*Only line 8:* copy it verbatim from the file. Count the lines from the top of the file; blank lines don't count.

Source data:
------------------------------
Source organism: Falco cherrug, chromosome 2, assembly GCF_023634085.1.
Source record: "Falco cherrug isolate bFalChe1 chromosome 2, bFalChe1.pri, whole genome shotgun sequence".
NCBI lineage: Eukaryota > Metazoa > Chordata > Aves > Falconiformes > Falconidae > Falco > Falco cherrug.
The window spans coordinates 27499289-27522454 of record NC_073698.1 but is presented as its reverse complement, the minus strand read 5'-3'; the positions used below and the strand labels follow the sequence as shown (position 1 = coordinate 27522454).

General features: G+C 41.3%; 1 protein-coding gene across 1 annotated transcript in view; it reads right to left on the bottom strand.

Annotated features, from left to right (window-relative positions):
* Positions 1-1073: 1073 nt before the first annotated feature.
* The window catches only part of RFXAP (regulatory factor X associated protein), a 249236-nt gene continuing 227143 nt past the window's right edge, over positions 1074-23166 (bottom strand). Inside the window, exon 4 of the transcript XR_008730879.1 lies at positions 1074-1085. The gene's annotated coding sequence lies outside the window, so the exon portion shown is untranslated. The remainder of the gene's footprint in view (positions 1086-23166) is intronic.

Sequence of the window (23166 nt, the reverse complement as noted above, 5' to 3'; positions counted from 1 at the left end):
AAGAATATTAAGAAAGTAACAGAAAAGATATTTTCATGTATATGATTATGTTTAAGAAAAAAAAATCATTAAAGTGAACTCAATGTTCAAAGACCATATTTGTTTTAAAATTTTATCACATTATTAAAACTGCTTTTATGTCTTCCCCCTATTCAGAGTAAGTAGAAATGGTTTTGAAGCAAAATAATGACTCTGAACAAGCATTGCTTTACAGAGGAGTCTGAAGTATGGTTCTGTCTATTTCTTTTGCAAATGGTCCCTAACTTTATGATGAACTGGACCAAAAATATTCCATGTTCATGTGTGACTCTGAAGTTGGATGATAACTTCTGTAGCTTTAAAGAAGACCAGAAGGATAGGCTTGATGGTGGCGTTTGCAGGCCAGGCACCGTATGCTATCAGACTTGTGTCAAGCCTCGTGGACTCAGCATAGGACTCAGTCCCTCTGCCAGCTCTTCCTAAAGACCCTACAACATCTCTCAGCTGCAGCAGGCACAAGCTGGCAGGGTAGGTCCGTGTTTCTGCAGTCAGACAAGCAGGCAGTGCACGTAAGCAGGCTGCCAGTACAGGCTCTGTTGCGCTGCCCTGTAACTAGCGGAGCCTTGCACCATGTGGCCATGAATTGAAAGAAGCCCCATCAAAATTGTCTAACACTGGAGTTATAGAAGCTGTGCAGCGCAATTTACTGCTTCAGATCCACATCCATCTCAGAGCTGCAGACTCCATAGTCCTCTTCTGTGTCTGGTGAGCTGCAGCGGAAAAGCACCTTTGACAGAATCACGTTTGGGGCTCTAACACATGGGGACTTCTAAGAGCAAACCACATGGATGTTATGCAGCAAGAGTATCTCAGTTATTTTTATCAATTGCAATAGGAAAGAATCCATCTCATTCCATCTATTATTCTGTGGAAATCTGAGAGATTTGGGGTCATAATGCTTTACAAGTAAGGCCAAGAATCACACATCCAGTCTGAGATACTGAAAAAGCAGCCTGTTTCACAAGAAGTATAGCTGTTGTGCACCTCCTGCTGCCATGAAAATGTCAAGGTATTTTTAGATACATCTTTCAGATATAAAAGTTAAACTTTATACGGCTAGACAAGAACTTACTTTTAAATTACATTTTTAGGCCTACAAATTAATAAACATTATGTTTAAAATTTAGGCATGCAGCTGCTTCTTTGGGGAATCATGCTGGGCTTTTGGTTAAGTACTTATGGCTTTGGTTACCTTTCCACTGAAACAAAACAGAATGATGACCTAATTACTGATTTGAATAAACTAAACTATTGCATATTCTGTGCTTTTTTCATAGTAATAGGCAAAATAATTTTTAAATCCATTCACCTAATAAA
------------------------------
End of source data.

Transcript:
* The window catches only part of RFXAP (regulatory factor X associated protein), a 249236-nt gene continuing 227143 nt past the window's right edge, over positions 1074-23166 (bottom strand). Inside the window, exon 4 of the transcript XR_008730879.1 lies at positions 1074-1085. The gene's annotated coding sequence lies outside the window, so the exon portion shown is untranslated. The remainder of the gene's footprint in view (positions 1086-23166) is intronic.